Let me make it clear from the start; I’m not much for “My Sweet Lord,” the song the LP is probably best known for, nor am I wild about its companion piece, “Help Me Lord.” LP opener “I’d Have You Anytime,” which was co-written by Harrison and Bob Dylan, does nothing for me, nor do the run of the mill “Run of the Mill,” the milquetoast “I Live for You,” and the “I need love” sentimentality of “I Dig Love.” But I’ve changed my mind about the title track—it’s prettier than I remember—as well as about the Dylan cover “If Not For You,” a song whose laid back charms (great guitar riff, some nice harmonica by Harrison, catchy tambourine, etc.) had previously eluded me.

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Graded on a Curve: Useless Eaters,
Daily Commute

From the vaguely martial beat of their tunes to their name (in Nazi Germany, anyone who couldn’t contribute to the fascist state was labeled a “useless eater” and was in serious jeopardy of being “exterminated”), Useless Eaters are captivating in a rather suspicious way. They sound like Devo in brownshirts, which they’re not, I’m certain; their minimalism (trashy lo-fi punk rock meets cheap synthesizer, they fall in love) has absolutely nothing in common with the uniformly gargantuan inclinations of German fascism, from the gigantic building projects of Hitler-Speer to Onkel Adolf’s adoration of the grandiose sounds of Richard “Crazy Anti-Semite” Wagner (Hitler could whistle his operas from beginning to end, and could recite entire librettos from memory).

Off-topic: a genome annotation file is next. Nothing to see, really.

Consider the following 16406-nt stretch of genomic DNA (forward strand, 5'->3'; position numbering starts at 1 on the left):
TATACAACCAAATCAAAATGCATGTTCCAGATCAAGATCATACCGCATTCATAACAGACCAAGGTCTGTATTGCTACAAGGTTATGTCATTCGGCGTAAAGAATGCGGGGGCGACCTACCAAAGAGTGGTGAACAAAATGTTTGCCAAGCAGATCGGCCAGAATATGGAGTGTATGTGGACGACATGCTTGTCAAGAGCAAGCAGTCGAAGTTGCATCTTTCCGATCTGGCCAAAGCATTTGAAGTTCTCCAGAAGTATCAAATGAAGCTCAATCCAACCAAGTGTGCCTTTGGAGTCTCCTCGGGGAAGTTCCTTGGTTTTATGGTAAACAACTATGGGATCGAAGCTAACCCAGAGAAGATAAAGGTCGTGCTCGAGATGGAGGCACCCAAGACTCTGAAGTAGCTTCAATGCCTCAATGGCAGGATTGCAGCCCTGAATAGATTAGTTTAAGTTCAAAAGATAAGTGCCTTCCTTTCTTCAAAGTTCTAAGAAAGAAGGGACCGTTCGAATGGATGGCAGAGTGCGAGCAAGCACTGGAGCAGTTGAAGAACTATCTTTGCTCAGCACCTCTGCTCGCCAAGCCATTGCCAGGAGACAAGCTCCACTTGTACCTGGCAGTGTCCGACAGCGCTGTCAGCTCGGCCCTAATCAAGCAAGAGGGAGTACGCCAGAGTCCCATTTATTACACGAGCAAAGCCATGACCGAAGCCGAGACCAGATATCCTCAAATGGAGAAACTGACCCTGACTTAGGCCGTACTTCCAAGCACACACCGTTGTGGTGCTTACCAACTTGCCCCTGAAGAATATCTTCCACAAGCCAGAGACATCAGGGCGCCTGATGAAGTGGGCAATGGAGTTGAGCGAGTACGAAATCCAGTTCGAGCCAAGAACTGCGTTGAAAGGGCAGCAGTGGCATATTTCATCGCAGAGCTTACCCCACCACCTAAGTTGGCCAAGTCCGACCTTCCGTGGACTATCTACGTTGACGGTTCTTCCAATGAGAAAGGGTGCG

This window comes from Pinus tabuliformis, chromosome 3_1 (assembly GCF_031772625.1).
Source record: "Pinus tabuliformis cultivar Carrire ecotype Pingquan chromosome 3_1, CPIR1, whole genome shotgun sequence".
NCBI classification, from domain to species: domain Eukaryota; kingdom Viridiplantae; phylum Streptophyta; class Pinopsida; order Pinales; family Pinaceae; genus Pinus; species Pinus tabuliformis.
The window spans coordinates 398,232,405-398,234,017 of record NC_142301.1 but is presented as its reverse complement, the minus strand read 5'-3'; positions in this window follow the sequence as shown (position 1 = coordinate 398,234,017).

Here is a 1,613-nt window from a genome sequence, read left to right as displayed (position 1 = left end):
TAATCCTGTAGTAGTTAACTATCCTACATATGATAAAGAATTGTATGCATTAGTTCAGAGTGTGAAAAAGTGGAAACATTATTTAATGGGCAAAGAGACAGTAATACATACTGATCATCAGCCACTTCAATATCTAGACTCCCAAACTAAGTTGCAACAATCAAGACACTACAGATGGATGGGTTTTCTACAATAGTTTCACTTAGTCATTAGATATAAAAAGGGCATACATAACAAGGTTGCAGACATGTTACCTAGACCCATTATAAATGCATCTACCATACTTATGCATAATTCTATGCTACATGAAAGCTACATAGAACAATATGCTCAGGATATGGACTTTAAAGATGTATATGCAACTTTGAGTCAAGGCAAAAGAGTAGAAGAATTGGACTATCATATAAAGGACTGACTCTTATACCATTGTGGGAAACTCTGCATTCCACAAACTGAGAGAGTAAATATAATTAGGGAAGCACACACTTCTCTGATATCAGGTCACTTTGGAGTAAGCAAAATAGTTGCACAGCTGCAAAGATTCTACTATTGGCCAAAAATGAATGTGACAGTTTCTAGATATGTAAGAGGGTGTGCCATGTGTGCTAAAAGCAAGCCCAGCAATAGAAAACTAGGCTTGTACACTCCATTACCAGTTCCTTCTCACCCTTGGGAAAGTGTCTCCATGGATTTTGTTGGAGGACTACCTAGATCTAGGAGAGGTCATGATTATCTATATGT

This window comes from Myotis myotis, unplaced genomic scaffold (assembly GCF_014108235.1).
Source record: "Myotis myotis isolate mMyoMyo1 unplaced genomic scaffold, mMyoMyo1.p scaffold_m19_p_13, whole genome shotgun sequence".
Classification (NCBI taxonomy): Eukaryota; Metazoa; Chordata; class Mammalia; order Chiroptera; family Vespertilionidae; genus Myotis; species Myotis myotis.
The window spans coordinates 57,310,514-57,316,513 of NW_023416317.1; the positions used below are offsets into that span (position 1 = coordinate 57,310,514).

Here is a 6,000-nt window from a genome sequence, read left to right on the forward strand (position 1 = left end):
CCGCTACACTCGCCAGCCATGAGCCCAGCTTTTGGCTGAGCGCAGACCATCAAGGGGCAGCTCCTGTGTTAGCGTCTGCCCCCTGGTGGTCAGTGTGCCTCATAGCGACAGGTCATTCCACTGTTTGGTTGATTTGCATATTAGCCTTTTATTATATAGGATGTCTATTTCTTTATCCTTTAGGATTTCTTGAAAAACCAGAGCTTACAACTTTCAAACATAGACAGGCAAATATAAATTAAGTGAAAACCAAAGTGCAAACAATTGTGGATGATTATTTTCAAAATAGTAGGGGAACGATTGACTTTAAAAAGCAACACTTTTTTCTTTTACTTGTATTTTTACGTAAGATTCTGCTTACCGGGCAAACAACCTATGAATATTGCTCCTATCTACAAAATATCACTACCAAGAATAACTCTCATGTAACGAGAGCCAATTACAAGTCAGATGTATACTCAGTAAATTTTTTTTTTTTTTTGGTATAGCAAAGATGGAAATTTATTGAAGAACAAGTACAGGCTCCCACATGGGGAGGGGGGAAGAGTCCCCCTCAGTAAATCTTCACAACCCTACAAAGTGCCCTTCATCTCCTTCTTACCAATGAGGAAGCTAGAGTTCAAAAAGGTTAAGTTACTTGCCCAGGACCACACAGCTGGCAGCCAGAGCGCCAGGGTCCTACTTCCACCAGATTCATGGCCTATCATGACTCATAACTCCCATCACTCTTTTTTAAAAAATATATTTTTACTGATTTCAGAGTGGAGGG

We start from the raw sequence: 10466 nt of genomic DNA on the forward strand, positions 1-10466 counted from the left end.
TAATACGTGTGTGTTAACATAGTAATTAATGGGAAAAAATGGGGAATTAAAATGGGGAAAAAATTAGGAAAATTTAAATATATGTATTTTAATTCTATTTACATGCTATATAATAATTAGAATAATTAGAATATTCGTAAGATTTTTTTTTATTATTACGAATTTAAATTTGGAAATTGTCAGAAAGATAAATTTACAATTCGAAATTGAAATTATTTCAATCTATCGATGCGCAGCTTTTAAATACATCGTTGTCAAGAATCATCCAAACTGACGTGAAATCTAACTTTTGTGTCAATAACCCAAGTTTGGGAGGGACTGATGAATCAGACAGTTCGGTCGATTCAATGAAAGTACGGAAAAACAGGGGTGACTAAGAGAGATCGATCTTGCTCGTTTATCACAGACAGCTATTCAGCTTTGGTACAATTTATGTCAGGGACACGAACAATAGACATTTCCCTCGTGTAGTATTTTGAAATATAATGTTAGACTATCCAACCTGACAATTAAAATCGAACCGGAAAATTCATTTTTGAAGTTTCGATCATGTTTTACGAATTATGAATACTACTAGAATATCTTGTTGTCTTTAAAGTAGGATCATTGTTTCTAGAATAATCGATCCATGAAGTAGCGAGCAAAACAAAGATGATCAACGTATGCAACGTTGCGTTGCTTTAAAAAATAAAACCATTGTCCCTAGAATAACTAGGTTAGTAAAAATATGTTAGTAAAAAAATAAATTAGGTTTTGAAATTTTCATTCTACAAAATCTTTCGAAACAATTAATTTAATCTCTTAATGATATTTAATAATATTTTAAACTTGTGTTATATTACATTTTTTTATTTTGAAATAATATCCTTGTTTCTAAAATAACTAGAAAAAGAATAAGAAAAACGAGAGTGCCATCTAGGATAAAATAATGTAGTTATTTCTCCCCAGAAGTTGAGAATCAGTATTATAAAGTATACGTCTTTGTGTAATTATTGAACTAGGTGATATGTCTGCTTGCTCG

So what am I saying? I think I’m saying I like them, but with serious reservations that have everything to do with how much Useless Eaters mimic classic Devo. The band is the creation of one guy, the nomadic Jay Reatard acolyte Seth Sutton, who has worked alternately as a one-man band and with collaborating musicians. He goes it alone on 2011’s Daily Commute, released by Tic Tac Totally Records, and its influences vary from Devo to, well Devo, as well as first-generation New York punk. Sutton lays down cool guitar riffs, electronic drums, and herky-jerky rhythms, and tops them with lyrics which, when you can make them out, make clear that the personal is political and vice versa.

“How U Doing” demonstrates what the band does best, while also making clear just what a debt Useless Eaters owes to the band that wore flower pots on their heads. A cool jerk of a guitar over which Sutton does his best stop-start Mark Mothersbaugh imitation, “How U Doing” is a fevered rocker over which Sutton repeats, “How U doing to me?” He even counts off before delivering a twisted guitar solo, and in general packs a lot into 2:17.